The Meaning of a Birthday
By Dr. Elana Heideman
In preparation for Tu B’Shevat, I was immersed in ongoing searches for everything out there that had to do with this unique holiday. I came across everything from environmental to spiritual interpretations and a slew of arts and crafts activities, all of which focused on a very generalized interpretation of this New Year of Trees.
I was surprised to find that so little of what did exist – and there was A LOT – had anything to do with Israel, the very land to which this holiday is associated. Israel is mentioned in passing – included in the historical reference as to why we have this new year that no other peoples have. Sure, there are plenty of Arbor Days honored by various countries and cultures, but Tu B’Shevat is so special, so unique, it even has its own seder.
For those unfamiliar, Tu B’Shevat is celebrated on the 15th (TU = ט”ו) day of the Jewish month of Shevat שבט, this year on January 25-26. This is one of the 4 New Years mentioned in the Mishnah. Known in Israel as “Chag Ha'Ilanot” (Ilan אילן= tree), we honor this day when budding fruit enters a new year of life and the first bulbs of spring are beginning to bloom.
I can’t say I remember much about Tu B’Shevat growing up. But I do recall the first time it had real significance to me: on a family trip to Israel in my late teens when my Grammy Esther was along for the ride.
As we drove through Tel Aviv, Grammy suddenly burst out with excitement, “Oh my goodness! I think I planted those trees! I remember planting those trees right there!”
She went on to tell us that, growing up in Palestine, it was customary for every child, every school, every family to take part in the planting of trees, keeping alive a tradition that seemed as ancient as the soil in which they were planting.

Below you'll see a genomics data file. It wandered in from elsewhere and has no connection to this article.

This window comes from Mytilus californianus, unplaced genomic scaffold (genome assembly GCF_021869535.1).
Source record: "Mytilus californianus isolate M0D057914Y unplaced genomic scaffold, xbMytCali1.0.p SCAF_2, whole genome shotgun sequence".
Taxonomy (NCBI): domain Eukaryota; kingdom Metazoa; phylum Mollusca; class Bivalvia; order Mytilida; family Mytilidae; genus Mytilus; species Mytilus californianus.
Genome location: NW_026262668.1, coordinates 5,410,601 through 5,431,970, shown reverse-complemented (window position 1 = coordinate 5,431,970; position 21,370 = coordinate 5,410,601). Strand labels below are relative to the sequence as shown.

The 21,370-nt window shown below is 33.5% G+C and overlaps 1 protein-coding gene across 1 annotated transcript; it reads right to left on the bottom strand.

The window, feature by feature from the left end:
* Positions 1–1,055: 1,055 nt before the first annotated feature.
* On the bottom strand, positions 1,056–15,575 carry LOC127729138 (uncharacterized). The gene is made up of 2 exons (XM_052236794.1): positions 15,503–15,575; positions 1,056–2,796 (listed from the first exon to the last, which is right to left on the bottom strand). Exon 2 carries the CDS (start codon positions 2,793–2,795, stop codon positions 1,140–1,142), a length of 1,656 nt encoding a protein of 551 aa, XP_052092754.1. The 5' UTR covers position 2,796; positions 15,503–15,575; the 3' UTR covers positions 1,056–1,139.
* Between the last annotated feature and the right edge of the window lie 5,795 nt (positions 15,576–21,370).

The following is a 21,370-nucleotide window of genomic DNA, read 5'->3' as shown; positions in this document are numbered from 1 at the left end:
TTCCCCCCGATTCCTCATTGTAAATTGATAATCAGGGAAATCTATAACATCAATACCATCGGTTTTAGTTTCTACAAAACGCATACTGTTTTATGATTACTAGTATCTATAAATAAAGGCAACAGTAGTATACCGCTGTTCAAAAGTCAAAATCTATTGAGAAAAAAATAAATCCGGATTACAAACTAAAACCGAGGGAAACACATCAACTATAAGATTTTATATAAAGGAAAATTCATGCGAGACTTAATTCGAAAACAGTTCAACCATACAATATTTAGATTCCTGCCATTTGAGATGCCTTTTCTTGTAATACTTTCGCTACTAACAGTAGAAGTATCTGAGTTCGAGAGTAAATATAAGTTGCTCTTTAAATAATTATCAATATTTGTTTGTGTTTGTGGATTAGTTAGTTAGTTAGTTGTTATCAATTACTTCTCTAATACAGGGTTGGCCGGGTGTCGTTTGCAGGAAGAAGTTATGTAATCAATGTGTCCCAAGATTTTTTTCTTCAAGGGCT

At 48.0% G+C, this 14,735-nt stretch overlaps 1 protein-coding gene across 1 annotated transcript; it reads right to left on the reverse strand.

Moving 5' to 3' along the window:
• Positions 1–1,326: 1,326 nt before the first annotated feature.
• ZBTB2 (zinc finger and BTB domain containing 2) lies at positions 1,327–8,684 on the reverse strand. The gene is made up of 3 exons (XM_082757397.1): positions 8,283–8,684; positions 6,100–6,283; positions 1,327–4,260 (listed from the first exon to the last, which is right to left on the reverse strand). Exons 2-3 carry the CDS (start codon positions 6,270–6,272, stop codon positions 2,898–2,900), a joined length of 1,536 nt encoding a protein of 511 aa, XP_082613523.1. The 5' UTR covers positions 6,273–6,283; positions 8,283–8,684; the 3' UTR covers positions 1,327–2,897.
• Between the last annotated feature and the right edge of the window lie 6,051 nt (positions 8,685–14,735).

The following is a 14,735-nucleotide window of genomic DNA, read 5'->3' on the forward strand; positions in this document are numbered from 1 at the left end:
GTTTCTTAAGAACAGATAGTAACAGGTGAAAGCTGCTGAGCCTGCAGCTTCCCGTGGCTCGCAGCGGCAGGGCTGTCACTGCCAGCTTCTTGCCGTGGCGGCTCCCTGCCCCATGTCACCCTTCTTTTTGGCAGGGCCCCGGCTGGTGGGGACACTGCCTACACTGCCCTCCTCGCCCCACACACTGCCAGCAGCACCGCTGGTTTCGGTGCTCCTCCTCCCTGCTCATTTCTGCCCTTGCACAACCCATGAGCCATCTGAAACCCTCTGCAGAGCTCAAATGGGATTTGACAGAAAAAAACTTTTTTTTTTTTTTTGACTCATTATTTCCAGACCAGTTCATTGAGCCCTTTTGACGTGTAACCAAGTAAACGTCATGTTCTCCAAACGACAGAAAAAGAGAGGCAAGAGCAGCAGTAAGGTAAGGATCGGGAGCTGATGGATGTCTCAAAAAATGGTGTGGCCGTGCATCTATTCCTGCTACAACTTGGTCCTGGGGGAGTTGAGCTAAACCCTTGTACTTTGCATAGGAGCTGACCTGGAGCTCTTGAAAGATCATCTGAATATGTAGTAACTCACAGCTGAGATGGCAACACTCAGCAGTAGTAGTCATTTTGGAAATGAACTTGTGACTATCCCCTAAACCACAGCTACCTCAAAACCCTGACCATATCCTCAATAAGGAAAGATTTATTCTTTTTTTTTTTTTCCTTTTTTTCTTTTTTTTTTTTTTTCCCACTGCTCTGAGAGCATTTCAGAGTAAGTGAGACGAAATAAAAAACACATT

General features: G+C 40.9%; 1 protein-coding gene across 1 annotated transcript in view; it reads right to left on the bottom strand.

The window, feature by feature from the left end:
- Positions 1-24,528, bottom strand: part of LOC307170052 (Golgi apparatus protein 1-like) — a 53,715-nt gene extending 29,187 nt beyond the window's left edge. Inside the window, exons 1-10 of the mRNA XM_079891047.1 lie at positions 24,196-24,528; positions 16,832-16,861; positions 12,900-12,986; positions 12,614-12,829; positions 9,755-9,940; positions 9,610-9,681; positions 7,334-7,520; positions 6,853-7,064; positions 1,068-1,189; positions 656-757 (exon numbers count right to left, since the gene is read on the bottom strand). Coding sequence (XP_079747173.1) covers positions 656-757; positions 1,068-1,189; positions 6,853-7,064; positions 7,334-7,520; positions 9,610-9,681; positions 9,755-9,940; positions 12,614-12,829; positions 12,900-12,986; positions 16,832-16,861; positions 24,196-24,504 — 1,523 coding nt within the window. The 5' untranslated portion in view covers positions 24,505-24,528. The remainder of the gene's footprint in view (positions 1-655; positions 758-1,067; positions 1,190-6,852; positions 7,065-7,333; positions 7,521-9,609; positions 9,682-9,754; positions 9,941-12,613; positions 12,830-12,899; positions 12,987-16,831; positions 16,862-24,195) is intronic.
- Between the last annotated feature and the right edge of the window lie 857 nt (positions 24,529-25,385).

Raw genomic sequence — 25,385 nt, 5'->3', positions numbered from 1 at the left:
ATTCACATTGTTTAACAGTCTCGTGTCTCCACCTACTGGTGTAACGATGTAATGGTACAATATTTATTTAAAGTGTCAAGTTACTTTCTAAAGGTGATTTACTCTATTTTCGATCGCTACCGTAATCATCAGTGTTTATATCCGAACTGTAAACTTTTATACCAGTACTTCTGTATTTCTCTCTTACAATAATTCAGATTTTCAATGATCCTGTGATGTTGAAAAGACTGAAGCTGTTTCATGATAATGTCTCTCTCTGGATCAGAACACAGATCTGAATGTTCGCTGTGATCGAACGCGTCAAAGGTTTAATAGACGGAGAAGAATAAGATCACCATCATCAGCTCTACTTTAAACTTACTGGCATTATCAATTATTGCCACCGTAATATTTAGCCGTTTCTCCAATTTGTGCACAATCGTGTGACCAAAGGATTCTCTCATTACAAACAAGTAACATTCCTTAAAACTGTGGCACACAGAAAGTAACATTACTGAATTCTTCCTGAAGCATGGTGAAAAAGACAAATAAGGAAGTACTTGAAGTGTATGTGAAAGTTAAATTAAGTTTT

Born in 1924 in Rovno, Poland (now Ukraine), her father Shraga brought the whole Voronov clan to the Holy Land when Grammy was only 9 months old. Ironically, she doesn’t actually know her real birthday on the secular calendar, but she will always know that she was born on Tu B’Shevat, which her father made a big deal of every year when they went planting. Not only were they celebrating a new year of life for the trees of Israel, but also for Esther – always making my own celebration of Tu B’Shevat that much more special.
Being in Israel with Grammy is always something incredible for me, as I feel my life is intertwined with hers and the legacy her own father and mother set forth when they came here all those years ago.
Grammy ended up moving to the US in 1946 to marry my Grampa Max who she met while he was stationed here serving in the US Army (and that is a whole other incredible tale to be told). All these years later, she still reminds people that she isn’t Israeli, because she wasn’t here when the state was declared. But she is very proud of her family history, her connection to this land, and her ability to speak to my own Sabra children in Hebrew, helping them to feel close to her even though she lives so very far away.
I have told my boys about the trees in Tel Aviv that Savta Esther planted when she was a child. And we have now been planting our own every year since they were born. But most importantly, I make sure they understand the significance of Israel in the Tu B’Shevat story – that we wouldn’t have this chag without the land and the history to which we are connected. Then again, they sing Eretz Yisrael sheli yafa v’gam Porachat all day… (My Land of Israel is beautiful and blossoming… believe me – when you hear the song, you, too, will become addicted.)
When my survey of Tu B’Shevat materials came up short in the Israel-connection, I decided to make sure that everyone in the world could know that the two cannot be divorced one from another.
With the help of Michael Eglash of Upstart Ideas, and our amazing Israel Forever team, we created an opportunity that would allow people to plant their own piece of Israel in their corner of the world: